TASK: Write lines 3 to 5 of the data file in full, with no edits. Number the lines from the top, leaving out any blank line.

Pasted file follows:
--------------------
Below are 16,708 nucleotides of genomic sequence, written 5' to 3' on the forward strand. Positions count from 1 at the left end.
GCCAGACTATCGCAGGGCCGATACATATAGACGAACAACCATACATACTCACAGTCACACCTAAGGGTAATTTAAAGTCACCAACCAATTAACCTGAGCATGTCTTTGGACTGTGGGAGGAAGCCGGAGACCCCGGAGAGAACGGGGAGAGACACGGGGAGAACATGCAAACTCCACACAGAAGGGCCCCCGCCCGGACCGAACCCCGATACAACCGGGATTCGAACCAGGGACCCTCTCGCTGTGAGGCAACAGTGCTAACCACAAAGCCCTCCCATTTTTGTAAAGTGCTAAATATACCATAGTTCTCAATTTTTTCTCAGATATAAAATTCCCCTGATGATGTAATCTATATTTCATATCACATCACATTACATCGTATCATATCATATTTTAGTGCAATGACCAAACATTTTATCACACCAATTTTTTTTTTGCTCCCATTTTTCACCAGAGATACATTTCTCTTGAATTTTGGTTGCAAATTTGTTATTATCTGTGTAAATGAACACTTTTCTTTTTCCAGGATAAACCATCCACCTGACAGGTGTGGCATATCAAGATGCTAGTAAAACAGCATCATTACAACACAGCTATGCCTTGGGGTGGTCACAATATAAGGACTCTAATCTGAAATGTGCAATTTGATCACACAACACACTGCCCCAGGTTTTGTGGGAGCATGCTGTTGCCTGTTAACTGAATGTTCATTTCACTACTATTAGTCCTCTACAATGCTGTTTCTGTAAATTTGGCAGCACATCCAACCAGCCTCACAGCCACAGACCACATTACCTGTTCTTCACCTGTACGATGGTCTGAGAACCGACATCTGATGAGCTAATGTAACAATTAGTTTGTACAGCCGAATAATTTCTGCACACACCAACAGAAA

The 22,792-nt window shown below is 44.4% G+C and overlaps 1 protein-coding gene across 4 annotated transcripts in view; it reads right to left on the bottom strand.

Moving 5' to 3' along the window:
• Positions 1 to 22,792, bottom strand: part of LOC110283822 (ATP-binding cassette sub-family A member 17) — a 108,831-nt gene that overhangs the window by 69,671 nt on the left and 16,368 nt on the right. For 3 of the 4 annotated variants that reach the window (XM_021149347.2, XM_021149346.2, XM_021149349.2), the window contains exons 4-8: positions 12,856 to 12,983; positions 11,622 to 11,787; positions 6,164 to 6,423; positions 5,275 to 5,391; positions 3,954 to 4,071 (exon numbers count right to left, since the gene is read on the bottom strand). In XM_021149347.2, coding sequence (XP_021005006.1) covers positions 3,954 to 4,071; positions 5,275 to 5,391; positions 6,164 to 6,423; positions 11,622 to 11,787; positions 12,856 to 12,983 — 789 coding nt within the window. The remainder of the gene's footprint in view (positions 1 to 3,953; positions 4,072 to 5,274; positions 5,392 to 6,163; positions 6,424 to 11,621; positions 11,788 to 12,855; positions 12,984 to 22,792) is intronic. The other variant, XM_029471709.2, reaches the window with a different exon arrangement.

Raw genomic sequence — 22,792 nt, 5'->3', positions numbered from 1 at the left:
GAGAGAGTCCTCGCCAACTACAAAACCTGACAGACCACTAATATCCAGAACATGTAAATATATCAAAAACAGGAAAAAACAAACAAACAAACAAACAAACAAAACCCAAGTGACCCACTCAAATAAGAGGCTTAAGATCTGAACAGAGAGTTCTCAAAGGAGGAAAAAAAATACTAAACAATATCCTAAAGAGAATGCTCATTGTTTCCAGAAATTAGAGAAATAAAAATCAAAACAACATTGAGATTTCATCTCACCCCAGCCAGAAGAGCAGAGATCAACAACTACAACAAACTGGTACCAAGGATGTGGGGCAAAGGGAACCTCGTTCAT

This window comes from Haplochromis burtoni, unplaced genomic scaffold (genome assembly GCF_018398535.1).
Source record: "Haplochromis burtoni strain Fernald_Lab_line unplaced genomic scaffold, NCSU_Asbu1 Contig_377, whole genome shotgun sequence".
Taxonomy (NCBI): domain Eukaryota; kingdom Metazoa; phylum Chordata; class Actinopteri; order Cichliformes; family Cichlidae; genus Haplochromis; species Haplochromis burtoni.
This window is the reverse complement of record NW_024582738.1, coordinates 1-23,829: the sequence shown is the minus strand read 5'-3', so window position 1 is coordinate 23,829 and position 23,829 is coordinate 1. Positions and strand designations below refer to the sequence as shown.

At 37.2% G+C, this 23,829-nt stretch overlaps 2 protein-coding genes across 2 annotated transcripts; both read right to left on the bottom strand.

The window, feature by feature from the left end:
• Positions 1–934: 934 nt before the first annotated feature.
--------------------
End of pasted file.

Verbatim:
The 22,792-nt window shown below is 44.4% G+C and overlaps 1 protein-coding gene across 4 annotated transcripts in view; it reads right to left on the bottom strand.

Moving 5' to 3' along the window:
• Positions 1 to 22,792, bottom strand: part of LOC110283822 (ATP-binding cassette sub-family A member 17) — a 108,831-nt gene that overhangs the window by 69,671 nt on the left and 16,368 nt on the right. For 3 of the 4 annotated variants that reach the window (XM_021149347.2, XM_021149346.2, XM_021149349.2), the window contains exons 4-8: positions 12,856 to 12,983; positions 11,622 to 11,787; positions 6,164 to 6,423; positions 5,275 to 5,391; positions 3,954 to 4,071 (exon numbers count right to left, since the gene is read on the bottom strand). In XM_021149347.2, coding sequence (XP_021005006.1) covers positions 3,954 to 4,071; positions 5,275 to 5,391; positions 6,164 to 6,423; positions 11,622 to 11,787; positions 12,856 to 12,983 — 789 coding nt within the window. The remainder of the gene's footprint in view (positions 1 to 3,953; positions 4,072 to 5,274; positions 5,392 to 6,163; positions 6,424 to 11,621; positions 11,788 to 12,855; positions 12,984 to 22,792) is intronic. The other variant, XM_029471709.2, reaches the window with a different exon arrangement.